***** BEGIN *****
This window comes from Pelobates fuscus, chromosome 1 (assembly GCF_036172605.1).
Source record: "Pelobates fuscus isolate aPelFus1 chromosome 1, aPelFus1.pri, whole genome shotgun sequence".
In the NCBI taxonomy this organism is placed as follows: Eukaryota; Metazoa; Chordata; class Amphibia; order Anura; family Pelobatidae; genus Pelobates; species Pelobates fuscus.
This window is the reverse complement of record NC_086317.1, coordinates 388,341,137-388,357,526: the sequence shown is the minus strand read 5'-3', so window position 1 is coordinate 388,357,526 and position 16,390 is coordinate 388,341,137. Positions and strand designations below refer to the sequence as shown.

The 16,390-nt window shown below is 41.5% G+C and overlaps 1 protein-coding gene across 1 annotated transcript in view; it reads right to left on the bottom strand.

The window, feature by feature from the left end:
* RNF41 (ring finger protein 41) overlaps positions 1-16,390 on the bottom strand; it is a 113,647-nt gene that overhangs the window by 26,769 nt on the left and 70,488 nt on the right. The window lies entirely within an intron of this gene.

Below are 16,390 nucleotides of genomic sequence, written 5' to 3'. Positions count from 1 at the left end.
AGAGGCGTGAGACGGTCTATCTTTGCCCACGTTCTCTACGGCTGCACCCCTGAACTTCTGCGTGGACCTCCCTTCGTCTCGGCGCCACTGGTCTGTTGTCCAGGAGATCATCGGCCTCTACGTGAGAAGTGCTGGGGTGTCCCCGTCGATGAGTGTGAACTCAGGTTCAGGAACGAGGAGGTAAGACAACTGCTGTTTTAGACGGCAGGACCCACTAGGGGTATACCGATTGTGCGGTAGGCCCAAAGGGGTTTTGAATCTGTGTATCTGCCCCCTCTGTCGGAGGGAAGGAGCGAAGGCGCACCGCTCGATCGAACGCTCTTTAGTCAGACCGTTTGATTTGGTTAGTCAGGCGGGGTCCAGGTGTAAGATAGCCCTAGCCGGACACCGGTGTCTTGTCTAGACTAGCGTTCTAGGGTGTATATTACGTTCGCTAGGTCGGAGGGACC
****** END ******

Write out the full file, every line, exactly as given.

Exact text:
This window comes from Pelobates fuscus, chromosome 1 (assembly GCF_036172605.1).
Source record: "Pelobates fuscus isolate aPelFus1 chromosome 1, aPelFus1.pri, whole genome shotgun sequence".
In the NCBI taxonomy this organism is placed as follows: Eukaryota; Metazoa; Chordata; class Amphibia; order Anura; family Pelobatidae; genus Pelobates; species Pelobates fuscus.
This window is the reverse complement of record NC_086317.1, coordinates 388,341,137-388,357,526: the sequence shown is the minus strand read 5'-3', so window position 1 is coordinate 388,357,526 and position 16,390 is coordinate 388,341,137. Positions and strand designations below refer to the sequence as shown.

The 16,390-nt window shown below is 41.5% G+C and overlaps 1 protein-coding gene across 1 annotated transcript in view; it reads right to left on the bottom strand.

The window, feature by feature from the left end:
* RNF41 (ring finger protein 41) overlaps positions 1-16,390 on the bottom strand; it is a 113,647-nt gene that overhangs the window by 26,769 nt on the left and 70,488 nt on the right. The window lies entirely within an intron of this gene.

Below are 16,390 nucleotides of genomic sequence, written 5' to 3'. Positions count from 1 at the left end.
AGAGGCGTGAGACGGTCTATCTTTGCCCACGTTCTCTACGGCTGCACCCCTGAACTTCTGCGTGGACCTCCCTTCGTCTCGGCGCCACTGGTCTGTTGTCCAGGAGATCATCGGCCTCTACGTGAGAAGTGCTGGGGTGTCCCCGTCGATGAGTGTGAACTCAGGTTCAGGAACGAGGAGGTAAGACAACTGCTGTTTTAGACGGCAGGACCCACTAGGGGTATACCGATTGTGCGGTAGGCCCAAAGGGGTTTTGAATCTGTGTATCTGCCCCCTCTGTCGGAGGGAAGGAGCGAAGGCGCACCGCTCGATCGAACGCTCTTTAGTCAGACCGTTTGATTTGGTTAGTCAGGCGGGGTCCAGGTGTAAGATAGCCCTAGCCGGACACCGGTGTCTTGTCTAGACTAGCGTTCTAGGGTGTATATTACGTTCGCTAGGTCGGAGGGACC